Review Summary: Abandon hope all ye who enter here
Multi-instrumentalist Lauri Laaksonen is one of the most prominent Finnish extreme metal musicians in recent years. His unholy death metal creation Desolate Shrine is among the most interesting projects the genre has spawned over the past decade. Lauri's cold, desolate style has become a hallmark that has progressively spread through the intricacies of the selective European underground circuit. The omnipresent oppressive atmosphere shaped by suffocating northern death metal textures and overwhelming vocals form the structural axis of his stylistic DNA, also being the common denominator throughout his music portfolio. This artistic axis is also present in his death doom project Convocation, which, as one would expect, intends to further enhance the atmospheric layers already found in Desolate Shrine, while also being the ideal stage for additional experiences that would have little room for maneuver in his main project. Just as Desolate Shrine, Lauri Laaksonen takes over all instruments, leaving the vocal duties and lyrics to Marko Neuman (Dark Buddha Rising), thus creating an intimate setting that candidly reflects the artistic collaboration between these two personalities. The bond between Lauri's projects is very much present in Convocation’s debut Scars Across
, which despite its doom signature, reveals some ties with Desolate Shrine, namely in the guitar tone and surrounding atmosphere. This closeness is not surprising since both projects orbit the same creative entity, not being too far apart from each other stylistically.
Something that grabbed my attention on the first single 'The Absence of Grief' was the guitar tone (which now deviates more from the usual chainsaw-esque signature) and its more wide-ranging, epic approach. It seems clear that the duo now want to explore new flavors and broaden their musical spectrum. The Floyd-esque section of the song is the most evident example of this metamorphosis, being the most ethereal and contemplative musical piece Lauri has ever written. This melancholic manifesto is reinforced by Marko's overwhelming vocals that sprout a bewildering miasma of agony and despair. The duo articulates symbiotically as if both were simultaneously on the edge of their own fragile existence. This Floyd-esque atmosphere is once again experienced in 'Portal Closed', which casts an aura of blackness and sorrow. The middle section of the song also has the peculiarity of carrying me into Dune's soundtrack, more specifically to 'The Trip to Arrakis', whose desolate soundscape fits perfectly within Ashes Coalesce's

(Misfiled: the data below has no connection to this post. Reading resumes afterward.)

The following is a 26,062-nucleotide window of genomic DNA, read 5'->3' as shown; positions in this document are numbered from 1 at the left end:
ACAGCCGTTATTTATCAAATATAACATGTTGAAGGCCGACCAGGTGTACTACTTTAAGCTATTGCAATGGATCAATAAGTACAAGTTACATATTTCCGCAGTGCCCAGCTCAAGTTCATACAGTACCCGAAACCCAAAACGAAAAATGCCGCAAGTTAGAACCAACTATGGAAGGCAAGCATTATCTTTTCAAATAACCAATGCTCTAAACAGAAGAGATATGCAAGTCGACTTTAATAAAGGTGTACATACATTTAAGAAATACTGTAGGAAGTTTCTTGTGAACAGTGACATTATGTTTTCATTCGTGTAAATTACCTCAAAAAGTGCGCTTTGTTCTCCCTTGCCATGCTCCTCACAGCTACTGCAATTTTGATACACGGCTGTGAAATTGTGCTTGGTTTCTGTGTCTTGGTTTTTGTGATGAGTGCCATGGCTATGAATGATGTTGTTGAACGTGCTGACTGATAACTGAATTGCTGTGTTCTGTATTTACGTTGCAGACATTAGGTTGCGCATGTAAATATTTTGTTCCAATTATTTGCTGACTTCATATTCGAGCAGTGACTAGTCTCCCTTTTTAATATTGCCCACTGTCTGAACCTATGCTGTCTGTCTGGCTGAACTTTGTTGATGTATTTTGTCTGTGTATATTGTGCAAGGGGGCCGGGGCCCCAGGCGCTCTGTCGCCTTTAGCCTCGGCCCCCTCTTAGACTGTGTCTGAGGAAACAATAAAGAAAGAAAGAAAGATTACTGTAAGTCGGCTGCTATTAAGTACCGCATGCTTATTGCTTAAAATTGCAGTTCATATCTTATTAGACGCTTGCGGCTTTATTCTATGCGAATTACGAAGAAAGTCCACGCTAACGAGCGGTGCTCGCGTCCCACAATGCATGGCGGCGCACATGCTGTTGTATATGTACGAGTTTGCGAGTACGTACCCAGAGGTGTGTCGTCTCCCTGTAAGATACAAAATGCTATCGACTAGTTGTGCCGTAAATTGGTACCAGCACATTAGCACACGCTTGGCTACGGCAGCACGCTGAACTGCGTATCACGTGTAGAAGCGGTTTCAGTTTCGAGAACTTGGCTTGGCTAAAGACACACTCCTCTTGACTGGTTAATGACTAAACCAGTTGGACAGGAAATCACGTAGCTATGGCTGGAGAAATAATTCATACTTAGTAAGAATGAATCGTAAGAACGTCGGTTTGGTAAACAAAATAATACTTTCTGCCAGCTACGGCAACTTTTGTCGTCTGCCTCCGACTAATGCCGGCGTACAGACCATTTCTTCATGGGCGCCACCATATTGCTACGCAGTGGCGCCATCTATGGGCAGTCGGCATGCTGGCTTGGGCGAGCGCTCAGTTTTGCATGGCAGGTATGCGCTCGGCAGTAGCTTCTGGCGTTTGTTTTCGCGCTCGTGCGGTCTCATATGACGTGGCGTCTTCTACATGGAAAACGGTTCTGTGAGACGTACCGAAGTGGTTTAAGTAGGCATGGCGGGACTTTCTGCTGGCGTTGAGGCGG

ambiance. These two songs are those that carry Convocation to the most distant places, where synthesizers have greater predominance and imagination takes control. Although it is clear that Ashes Coalesce
takes a more atmospheric approach than its predecessor, we still sense a strong link with the past, much due to Lauri's tremendous songwriting personality, which is all over the place, just like a gigantic fingerprint. 'Martyrise's' contagious riff, or its epic ending, would fit perfectly into a Desolate Shrine song, for example. This sense of acquaintance is often present, which gives the album a somewhat linear and predictable artistic direction, despite the atmospheric contrasts already mentioned. This predictability may be seen by many as premeditated stylistic cohesion, however I feel the album would benefit from greater unpredictability at certain moments, some unexpected sparks that could shuffle the music by adding more irreverent tones to Ashes Coalesce's
musical palette. That being said, and despite this final remark, I cannot fail to emphasize that these four chapters do succeed in shaping the suitable soundscape to the album's dark, melancholic concept. And that's quite enough for me.
takes us on a journey through our own mortality, fragility and despair. It is a reflection of our own spirituality and fear of the unknown. And even if it doesn't lead us on a symbolic descent into hell, by listening to it I can't help but think about Dante's Divine Comedy and that inscription at the entrance:
“ Abandon hope all ye who enter here
I believe the message fits perfectly here.